A man smokes a Philip Morris International Inc. iQOS electronic cigarette in this arranged photograph in Tokyo, Japan. Photographer: Akio Kon/Bloomberg (Akio Kon/Bloomberg)
April 30 at 2:30 PM
The Food and Drug Administration cleared Philip Morris International’s iQOS — a heat-not-burn tobacco device designed as an alternative to conventional cigarettes — for sale in the United States.
The product consists of a tube that gently heats up sticks of tobacco instead of burning them, making what’s inhaled less harmful. Philip Morris has made the device a key part of its future growth. The device is already sold in dozens of other countries with varying success, but it has triggered debate among U.S. health experts over whether iQOS would help or hurt overall public health.
The FDA, in announcing the decision, said clearing the sale of the devices was “appropriate” for public health because “the products produce fewer or lower levels of some toxins than combustible cigarettes.” The agency also said it has placed stringent marketing restrictions on the products in an effort to prevent minors from using the device.
Health experts worry the device could attract minors and people who did not previously smoke, or that current smokers may adopt the device without giving up their smoking, exacerbating their health risks from tobacco rather than improving them.
An estimated 14 percent of adults in the U.S., or 34 million adults, still smoke cigarettes. And it remains the country’s leading cause of preventable disease and death, accounting for about 1 in 5 deaths every year. Companies and some experts have pushed forward devices like iQOS as possible alternatives to help bring down those rates. At the same time, the country’s tobacco use rates are at historic lows, and health experts worry new nicotine and tobacco product could harm the downward trend and even reverse it.
On Tuesday, FDA experts pointed out that while iQOS is cleared for sale, it has not been officially “approved” by the FDA. That’s because all tobacco products are potentially harmful and addictive, and people who do not use tobacco products should continue not to, the agency said.
Mitch Zeller, director of the FDA’s Center for Tobacco Products, said the review process took into consideration the risks and benefits to the population as a whole. “This includes how the products may impact youth use of nicotine and tobacco, and the potential for the products to completely move adult smokers away from use of combustible cigarettes,” he said.
The agency has not made a decision yet on a separate applications by the company to market the product by claiming that it is less harmful than other tobacco products or that it would reduce the risk of disease.
Philip Morris CEO André Calantzopoulos called Tuesday’s announcement “an important step,” especially for those who have struggled to quit smoking. “For them iQOS offers a smoke-free alternative to continued smoking,” he said.
Philip Morris is the manufacturer of the device and heat sticks, but Altria will sell and market it in the United States. In a statement, Altria said it intends to introduce iQOS first in Atlanta “to learn as much as possible, as quickly as possible” about how it may perform in the U.S. market.
While the product is a “heat-not-burn” device, it meets the technical definition of a cigarette under the federal Food, Drug and Cosmetic Act. Thus, Philip Morris and Altria will be barred from advertising the device on television and radio. In addition, the FDA said, it is placing restrictions on how the product is marketed on websites and social media platforms.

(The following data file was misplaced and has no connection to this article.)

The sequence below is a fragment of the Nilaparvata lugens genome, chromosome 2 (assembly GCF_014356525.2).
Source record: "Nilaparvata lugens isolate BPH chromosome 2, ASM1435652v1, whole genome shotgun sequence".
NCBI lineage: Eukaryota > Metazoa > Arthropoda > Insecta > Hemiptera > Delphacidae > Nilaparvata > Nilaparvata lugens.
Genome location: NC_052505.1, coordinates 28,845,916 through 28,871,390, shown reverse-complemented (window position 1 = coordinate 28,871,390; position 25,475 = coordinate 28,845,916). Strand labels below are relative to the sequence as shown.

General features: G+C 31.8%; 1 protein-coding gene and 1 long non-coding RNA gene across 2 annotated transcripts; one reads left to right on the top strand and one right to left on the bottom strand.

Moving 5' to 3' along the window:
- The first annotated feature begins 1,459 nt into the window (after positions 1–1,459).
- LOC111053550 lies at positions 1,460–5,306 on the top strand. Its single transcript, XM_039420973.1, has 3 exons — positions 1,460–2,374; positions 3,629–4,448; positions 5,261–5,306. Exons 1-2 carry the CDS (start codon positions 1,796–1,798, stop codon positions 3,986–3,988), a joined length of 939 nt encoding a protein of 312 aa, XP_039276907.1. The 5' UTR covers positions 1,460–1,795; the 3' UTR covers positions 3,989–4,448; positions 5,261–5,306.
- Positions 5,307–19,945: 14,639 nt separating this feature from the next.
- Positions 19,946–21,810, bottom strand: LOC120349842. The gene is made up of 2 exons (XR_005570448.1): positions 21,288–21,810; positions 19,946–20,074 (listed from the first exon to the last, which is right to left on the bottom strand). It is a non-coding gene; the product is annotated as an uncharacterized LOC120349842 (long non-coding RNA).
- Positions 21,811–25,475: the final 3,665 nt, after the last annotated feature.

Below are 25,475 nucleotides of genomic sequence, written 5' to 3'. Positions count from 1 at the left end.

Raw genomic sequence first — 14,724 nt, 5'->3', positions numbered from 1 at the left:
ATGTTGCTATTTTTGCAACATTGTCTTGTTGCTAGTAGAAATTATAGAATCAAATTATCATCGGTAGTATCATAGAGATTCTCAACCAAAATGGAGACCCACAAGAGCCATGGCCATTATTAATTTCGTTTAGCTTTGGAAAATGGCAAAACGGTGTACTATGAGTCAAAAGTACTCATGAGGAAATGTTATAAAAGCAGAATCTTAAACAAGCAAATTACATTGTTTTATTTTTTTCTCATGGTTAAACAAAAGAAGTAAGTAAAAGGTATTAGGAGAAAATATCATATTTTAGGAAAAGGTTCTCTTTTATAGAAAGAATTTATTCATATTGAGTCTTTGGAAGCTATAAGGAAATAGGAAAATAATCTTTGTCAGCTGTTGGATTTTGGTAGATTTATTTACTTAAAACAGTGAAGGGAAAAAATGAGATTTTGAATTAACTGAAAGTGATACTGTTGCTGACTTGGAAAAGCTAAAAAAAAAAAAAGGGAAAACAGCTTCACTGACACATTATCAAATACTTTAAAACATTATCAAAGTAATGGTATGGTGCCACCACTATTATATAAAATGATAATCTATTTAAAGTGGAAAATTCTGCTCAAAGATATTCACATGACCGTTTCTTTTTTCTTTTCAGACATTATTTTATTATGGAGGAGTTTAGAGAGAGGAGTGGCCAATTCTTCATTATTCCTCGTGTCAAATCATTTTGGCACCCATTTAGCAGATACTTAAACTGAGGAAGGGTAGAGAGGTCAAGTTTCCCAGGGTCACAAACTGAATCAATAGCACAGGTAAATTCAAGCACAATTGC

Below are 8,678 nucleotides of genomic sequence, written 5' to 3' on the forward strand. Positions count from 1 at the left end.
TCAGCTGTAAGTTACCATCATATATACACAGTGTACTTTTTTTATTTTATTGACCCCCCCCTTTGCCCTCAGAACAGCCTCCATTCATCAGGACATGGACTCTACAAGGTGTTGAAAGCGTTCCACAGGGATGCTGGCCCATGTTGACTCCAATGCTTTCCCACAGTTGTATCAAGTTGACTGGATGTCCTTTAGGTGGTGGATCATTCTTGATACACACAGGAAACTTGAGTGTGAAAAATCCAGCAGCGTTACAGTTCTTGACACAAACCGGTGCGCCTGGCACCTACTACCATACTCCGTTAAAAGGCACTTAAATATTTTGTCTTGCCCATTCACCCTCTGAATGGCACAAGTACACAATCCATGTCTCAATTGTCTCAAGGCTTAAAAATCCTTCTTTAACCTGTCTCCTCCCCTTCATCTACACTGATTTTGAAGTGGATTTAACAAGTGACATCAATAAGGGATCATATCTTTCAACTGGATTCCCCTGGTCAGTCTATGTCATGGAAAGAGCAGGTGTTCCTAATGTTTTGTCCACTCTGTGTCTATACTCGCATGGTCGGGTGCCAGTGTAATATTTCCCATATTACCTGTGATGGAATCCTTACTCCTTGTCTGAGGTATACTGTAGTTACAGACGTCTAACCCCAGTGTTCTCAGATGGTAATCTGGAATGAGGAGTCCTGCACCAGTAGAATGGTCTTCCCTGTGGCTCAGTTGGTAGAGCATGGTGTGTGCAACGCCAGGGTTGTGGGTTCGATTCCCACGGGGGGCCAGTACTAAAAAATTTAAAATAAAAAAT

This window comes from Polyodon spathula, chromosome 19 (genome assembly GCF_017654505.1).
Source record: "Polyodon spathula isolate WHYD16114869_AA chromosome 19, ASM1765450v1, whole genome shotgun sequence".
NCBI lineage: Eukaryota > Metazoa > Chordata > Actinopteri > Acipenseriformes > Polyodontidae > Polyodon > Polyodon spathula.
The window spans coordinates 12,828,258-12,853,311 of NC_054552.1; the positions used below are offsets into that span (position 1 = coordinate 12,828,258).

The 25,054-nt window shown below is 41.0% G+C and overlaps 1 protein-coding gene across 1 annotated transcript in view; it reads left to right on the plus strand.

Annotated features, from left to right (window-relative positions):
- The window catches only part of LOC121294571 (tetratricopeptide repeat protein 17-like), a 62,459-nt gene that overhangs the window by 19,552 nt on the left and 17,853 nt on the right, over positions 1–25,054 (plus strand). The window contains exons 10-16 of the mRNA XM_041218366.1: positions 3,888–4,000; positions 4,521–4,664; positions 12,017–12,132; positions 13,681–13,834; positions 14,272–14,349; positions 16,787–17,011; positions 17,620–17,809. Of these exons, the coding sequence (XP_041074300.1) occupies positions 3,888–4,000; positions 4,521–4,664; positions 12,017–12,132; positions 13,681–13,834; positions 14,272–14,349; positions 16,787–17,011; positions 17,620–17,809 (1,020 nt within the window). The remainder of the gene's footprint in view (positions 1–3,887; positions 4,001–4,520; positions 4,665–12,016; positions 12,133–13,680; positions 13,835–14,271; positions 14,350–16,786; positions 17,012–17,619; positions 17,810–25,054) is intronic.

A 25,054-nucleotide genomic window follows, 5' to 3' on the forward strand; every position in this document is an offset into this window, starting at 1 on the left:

As smoking in the United States has dropped to all-time lows, Philip Morris has made huge investments into iQOS and other smokeless tobacco products, spending $3 billion to develop them.
By using heat instead of flame, Philip Morris claims, iQOS eliminates 90 to 95 percent of toxic compounds in cigarette smoke.
FDA’s announcement on Tuesday is sure to generate fierce debate in coming months.
“People opposed to it will point out rightly that it’s not safe. People on the other side will point out that it’s less harmful than smoking and could be a good alternative,” said Michael Eriksen, a former CDC official and tobacco expert at Georgia State University. “The lynchpin is whether these devices actually lead to people who stop smoking.”
Studies in other countries have shown mixed results, with some smokers who try alternatives — such as vaping or heated tobacco — adopting it in addition to conventional smoking.
“If people in the U.S. end up using devices like this in addition to smoking, it would have been better for them to have never bought it at all,” Eriksen said.
With iQOS now cleared for U.S. sales, the fierce debate over iQOS will shift to how it is marketed. An advisory FDA panel last year rejected claims by Philip Morris International that iQOS reduces the risk and harm of smoking.
The panel agreed with the company’s claim that its smokeless cigarette reduces smokers’ exposure to harmful toxins but said the company had not proved conclusively that that would result in less harm and disease overall.
How the FDA rules on the marketing could influence how successful the device becomes nationwide. If the FDA approves the company’s marketing application, iQOS would be the first tobacco product to carry the U.S. government’s stamp as a less harmful alternative to cigarettes — a marketing coup for Philip Morris.
“Fewer toxins does not mean safe,” said Erika Sward, national assistant vice president for the American Lung Association. Her association has expressed concerns about the short-term and long-term impact of iQOS on lung health and also questioned “whether it will further discourage current smokers from ending their addiction altogether.” To reduce their risk of disease, she said, smokers should quit all types of tobacco products.